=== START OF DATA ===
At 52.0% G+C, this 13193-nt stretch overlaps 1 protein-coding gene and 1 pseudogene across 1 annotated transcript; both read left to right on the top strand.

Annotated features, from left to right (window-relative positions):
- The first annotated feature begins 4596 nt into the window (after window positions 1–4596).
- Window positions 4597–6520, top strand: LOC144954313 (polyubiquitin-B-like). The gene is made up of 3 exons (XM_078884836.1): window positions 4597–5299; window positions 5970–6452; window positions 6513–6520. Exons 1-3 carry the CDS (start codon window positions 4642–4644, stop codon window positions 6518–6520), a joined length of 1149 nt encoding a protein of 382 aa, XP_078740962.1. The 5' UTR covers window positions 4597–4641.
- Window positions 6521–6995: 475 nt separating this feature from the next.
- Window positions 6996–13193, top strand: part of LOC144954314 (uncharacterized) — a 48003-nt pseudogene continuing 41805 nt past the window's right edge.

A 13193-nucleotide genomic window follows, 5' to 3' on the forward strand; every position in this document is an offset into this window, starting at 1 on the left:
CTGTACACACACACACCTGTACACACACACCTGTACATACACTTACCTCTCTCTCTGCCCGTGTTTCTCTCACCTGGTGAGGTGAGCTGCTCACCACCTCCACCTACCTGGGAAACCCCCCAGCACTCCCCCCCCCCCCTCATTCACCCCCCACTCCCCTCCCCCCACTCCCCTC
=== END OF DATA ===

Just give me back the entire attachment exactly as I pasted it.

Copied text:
At 52.0% G+C, this 13193-nt stretch overlaps 1 protein-coding gene and 1 pseudogene across 1 annotated transcript; both read left to right on the top strand.

Annotated features, from left to right (window-relative positions):
- The first annotated feature begins 4596 nt into the window (after window positions 1–4596).
- Window positions 4597–6520, top strand: LOC144954313 (polyubiquitin-B-like). The gene is made up of 3 exons (XM_078884836.1): window positions 4597–5299; window positions 5970–6452; window positions 6513–6520. Exons 1-3 carry the CDS (start codon window positions 4642–4644, stop codon window positions 6518–6520), a joined length of 1149 nt encoding a protein of 382 aa, XP_078740962.1. The 5' UTR covers window positions 4597–4641.
- Window positions 6521–6995: 475 nt separating this feature from the next.
- Window positions 6996–13193, top strand: part of LOC144954314 (uncharacterized) — a 48003-nt pseudogene continuing 41805 nt past the window's right edge.

A 13193-nucleotide genomic window follows, 5' to 3' on the forward strand; every position in this document is an offset into this window, starting at 1 on the left:
CTGTACACACACACACCTGTACACACACACCTGTACATACACTTACCTCTCTCTCTGCCCGTGTTTCTCTCACCTGGTGAGGTGAGCTGCTCACCACCTCCACCTACCTGGGAAACCCCCCAGCACTCCCCCCCCCCCCTCATTCACCCCCCACTCCCCTCCCCCCACTCCCCTC